In order to answer my research question, I conducted secondary research from sources including Pew Research, National Public Radio, and through the religious texts themselves: the Torah, the Qur'an and the Bible.
I found various examples of hijab styling, each with loose ties to various countries and regions. While I could find basic ties between hijab styles and countries, no recent data was available to show what style of hijab was worn in various countries. The key visual angle I had hoped for my posters (a map of hijab styling around the world) was simply impossible, due to lack of data.
Similarly, it became quickly evident that due to various cultural obstacles, not much cohesive data exists on how Muslim women around the world decide when, how, or why to veil. Instead of speculating on why these data are difficult to find, I tried to focus on the information I did have: photographs and tutorials of hijab styles, personal accounts of the choice to veil, or not, and most importantly, lists of political restrictions/impositions of modest dress around the world.
Pivoting the Research Question
As noted from my secondary research, I was struggling to find data that directly answered my initial research question. Simultaneously, I was starting research for my second poster.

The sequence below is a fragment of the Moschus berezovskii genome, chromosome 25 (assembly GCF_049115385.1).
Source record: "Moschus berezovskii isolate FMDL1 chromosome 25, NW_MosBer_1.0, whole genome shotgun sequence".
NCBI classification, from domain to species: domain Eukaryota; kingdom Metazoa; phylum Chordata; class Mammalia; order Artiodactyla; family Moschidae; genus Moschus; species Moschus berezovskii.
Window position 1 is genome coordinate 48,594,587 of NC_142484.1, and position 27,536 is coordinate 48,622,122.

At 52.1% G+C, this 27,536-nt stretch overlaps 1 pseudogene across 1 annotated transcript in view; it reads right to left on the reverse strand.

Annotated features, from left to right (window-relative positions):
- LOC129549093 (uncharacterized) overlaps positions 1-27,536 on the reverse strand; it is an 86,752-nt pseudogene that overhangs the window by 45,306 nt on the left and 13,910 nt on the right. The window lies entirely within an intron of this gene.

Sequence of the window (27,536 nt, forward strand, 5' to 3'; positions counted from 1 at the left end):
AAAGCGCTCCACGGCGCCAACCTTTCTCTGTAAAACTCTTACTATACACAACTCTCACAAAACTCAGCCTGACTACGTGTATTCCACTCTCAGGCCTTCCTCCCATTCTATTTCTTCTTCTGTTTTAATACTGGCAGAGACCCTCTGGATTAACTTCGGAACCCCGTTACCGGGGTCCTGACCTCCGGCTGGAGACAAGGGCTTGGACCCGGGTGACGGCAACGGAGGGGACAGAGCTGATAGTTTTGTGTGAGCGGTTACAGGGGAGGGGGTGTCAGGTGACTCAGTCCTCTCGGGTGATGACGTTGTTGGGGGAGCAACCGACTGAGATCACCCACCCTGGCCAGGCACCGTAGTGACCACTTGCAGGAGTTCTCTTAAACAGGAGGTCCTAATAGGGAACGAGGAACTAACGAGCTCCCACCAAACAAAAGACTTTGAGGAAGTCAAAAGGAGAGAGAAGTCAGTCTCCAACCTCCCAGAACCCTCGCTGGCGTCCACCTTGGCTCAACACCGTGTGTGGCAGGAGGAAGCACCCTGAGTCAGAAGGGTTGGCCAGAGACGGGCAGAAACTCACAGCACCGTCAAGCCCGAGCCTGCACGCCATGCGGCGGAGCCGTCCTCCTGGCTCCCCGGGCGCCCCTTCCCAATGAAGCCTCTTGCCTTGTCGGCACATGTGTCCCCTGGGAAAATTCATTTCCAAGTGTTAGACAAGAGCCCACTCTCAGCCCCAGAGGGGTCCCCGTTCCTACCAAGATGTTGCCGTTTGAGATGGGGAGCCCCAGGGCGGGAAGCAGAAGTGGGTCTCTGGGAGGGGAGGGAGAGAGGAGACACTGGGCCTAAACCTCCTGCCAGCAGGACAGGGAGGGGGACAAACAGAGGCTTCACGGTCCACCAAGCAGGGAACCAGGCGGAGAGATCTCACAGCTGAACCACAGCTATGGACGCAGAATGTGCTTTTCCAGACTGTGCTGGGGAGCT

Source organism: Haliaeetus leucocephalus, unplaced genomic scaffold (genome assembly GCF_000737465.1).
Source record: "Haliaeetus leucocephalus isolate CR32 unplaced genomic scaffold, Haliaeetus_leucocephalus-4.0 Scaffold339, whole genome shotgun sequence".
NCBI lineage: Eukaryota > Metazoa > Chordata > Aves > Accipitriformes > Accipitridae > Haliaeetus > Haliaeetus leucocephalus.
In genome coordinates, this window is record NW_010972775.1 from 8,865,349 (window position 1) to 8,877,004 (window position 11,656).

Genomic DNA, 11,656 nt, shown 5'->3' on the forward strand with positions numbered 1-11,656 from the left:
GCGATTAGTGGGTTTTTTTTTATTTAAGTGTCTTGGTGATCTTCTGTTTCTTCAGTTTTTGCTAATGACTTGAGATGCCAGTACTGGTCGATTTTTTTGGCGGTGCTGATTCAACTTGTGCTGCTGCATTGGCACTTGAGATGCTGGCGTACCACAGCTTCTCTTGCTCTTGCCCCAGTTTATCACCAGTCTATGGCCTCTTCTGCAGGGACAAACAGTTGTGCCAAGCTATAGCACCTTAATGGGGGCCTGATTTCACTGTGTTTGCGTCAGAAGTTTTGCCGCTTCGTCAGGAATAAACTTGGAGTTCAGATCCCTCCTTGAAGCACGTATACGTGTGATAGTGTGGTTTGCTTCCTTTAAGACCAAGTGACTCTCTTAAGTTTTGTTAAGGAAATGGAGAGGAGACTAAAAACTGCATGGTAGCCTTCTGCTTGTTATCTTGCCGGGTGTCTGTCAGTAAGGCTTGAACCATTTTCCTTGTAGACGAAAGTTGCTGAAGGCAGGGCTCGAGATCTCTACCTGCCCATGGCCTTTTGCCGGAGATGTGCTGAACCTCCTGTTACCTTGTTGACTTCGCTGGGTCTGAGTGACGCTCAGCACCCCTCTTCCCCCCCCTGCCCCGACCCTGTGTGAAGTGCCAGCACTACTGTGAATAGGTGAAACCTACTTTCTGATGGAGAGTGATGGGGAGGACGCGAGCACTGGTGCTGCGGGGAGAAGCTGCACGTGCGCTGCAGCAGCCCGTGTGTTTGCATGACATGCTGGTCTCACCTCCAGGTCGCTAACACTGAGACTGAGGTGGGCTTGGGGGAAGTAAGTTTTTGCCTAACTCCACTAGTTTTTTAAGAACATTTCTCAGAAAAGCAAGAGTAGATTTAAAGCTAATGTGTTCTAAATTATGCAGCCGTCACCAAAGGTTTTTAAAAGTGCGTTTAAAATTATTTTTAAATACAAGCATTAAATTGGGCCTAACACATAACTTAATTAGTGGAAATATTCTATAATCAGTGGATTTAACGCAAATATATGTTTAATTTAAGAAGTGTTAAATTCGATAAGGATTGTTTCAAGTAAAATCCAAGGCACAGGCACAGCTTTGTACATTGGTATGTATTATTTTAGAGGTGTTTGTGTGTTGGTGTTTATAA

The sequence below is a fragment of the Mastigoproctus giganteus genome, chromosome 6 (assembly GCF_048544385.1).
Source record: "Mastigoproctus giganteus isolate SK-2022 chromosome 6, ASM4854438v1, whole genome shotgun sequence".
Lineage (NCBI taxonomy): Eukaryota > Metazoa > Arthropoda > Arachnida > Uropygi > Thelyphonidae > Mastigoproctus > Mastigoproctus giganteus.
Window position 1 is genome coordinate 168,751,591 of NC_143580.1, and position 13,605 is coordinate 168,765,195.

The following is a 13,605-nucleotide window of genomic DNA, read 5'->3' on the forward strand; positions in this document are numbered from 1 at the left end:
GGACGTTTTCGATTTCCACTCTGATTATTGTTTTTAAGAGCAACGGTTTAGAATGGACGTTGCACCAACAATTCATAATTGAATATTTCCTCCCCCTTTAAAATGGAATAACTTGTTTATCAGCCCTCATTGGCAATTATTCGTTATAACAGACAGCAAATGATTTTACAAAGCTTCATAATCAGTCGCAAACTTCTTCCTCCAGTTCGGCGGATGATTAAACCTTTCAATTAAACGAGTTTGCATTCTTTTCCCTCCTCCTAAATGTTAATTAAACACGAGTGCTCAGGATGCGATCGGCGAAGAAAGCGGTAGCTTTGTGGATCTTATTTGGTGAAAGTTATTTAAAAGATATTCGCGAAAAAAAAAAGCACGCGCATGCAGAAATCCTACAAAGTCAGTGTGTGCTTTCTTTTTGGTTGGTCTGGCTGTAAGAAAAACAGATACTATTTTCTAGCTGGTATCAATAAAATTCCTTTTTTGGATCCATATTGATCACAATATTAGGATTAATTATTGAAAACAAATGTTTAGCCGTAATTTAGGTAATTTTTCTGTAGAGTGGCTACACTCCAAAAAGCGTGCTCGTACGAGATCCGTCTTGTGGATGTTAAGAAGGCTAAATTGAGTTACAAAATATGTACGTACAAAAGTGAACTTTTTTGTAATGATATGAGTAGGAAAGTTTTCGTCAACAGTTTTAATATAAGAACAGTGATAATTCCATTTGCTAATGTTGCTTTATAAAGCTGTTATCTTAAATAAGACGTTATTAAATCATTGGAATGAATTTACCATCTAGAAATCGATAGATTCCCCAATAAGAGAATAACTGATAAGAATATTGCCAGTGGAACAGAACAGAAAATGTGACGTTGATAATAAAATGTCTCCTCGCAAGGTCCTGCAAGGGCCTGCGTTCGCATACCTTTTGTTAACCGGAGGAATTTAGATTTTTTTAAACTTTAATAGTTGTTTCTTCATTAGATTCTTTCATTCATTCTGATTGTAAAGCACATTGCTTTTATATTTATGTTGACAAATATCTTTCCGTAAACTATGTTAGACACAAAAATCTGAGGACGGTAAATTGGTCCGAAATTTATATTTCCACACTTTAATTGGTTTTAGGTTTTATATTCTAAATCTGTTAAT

While I considered dedicating the second poster to male Islamic dress codes, I quickly realized that men's Islamic dress is more socially dictated than pulled directly from religious texts.
Instead, I researched women's dress codes in the other Abrahamic religions: Judaism and Christianity. I was able to find interpretations of women's modest dress codes for each of the Abrahamic texts (the Torah, the Bible and the Quran, the Based on this research, I pivoted my research question to incorporate the new angle of women's Abrahamic religious dress as a whole.
Continuing to Refine Graphics:
Each week for class critique, I refined my visual language. In this time of prototyping, I added a grid pattern, tried new illustration styles, included large graphs, and changed my quotations to a larger format. However, there was still much more updating to do.
Two large scale (18x27"), printed, infographic posters. The final design PDFs can be downloaded here.
This project solidified for me that design research is my passion. I loved using both my design and anthropology skill sets for the same project.
In every project since, I have worked to incorporate research practices and analysis to produce works that are reputable. As exemplified by this project, one of my strengths as a designer is my ability to create an initial research outline, and be willing to change the course of my research as needed.